It has been traveling for over ten years, and after spending the last couple months in orbit around the dwarf planet Ceres, the Dawn spacecraft is gearing up for another move - one that might finally help solve the puzzle of those weird bright spots on Ceres’s surface right now.
Back in 2015, the probe locked in orbit around Ceres, ready to dive in and explore new information about this unusual mini-world.
Some of its oddities include its high feature in the shape of a pyramid, and of course those bright spots - one of which has turned into many, but scientists still aren't really sure what they are. The most likely theory is that there bits of ice reflecting lots of sunlight, but they could also be salt deposits, volcanoes, or geysers.
There has been so much fascination about these spots on Ceres that NASA has actually launched an online poll where anybody, including you, can vote for what you think is the most likely explanation. So is it a huge pile of glitter, an oil slick, an alien beacon, maybe just shiny rock? Click here to cast your own vote, and while you're up to it, share your best guess in the comments below.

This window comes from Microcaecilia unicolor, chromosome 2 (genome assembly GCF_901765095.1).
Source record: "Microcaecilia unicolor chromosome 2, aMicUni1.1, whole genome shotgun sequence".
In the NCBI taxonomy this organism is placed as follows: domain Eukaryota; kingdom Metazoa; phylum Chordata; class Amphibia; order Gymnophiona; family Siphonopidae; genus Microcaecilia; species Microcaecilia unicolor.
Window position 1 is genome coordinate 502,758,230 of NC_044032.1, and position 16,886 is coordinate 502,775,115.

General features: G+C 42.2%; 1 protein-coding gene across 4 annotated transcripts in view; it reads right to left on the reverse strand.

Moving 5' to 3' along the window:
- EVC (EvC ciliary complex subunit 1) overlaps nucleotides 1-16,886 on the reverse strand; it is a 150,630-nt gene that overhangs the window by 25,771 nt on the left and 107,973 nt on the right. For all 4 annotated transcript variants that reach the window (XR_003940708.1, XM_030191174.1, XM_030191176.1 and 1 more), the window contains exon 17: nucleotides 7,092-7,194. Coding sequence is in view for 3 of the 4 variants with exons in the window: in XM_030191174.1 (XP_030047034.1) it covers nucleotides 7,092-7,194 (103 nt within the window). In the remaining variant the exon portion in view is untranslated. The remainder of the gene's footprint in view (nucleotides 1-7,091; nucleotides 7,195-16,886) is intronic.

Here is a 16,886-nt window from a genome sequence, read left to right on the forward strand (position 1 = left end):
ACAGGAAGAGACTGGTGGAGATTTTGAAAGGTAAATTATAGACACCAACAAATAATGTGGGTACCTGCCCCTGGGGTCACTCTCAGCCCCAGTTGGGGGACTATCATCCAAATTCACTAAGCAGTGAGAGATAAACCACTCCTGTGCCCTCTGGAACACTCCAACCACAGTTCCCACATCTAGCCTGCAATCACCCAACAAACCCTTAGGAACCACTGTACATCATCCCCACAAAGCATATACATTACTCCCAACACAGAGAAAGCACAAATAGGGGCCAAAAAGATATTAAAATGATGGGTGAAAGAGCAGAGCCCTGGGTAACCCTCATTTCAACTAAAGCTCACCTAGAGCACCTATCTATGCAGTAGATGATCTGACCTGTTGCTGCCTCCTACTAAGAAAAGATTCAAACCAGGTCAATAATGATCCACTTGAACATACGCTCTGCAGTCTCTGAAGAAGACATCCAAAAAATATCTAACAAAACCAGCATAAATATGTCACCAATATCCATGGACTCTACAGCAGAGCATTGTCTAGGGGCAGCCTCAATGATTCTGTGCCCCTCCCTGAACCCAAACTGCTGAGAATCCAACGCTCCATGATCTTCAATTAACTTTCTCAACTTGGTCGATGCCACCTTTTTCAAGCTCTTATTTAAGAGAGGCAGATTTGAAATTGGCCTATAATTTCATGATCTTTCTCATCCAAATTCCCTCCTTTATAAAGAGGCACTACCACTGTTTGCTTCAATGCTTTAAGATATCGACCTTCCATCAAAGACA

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Source: This story was originally published on SciShow Space. I am republishing a lightly edited version on SkyFeed in light of interest in the subject. Reimers, Reid. "Bright Spots On Ceres And Volcanoes On Venus." SciShow Space, YouTube. 25 June 2015. Web video.
Citation: Rovira, Lia N. "These Bright Spots On Ceres Are Puzzling Astronomers." SkyFeed. 18 July 2018. Web article.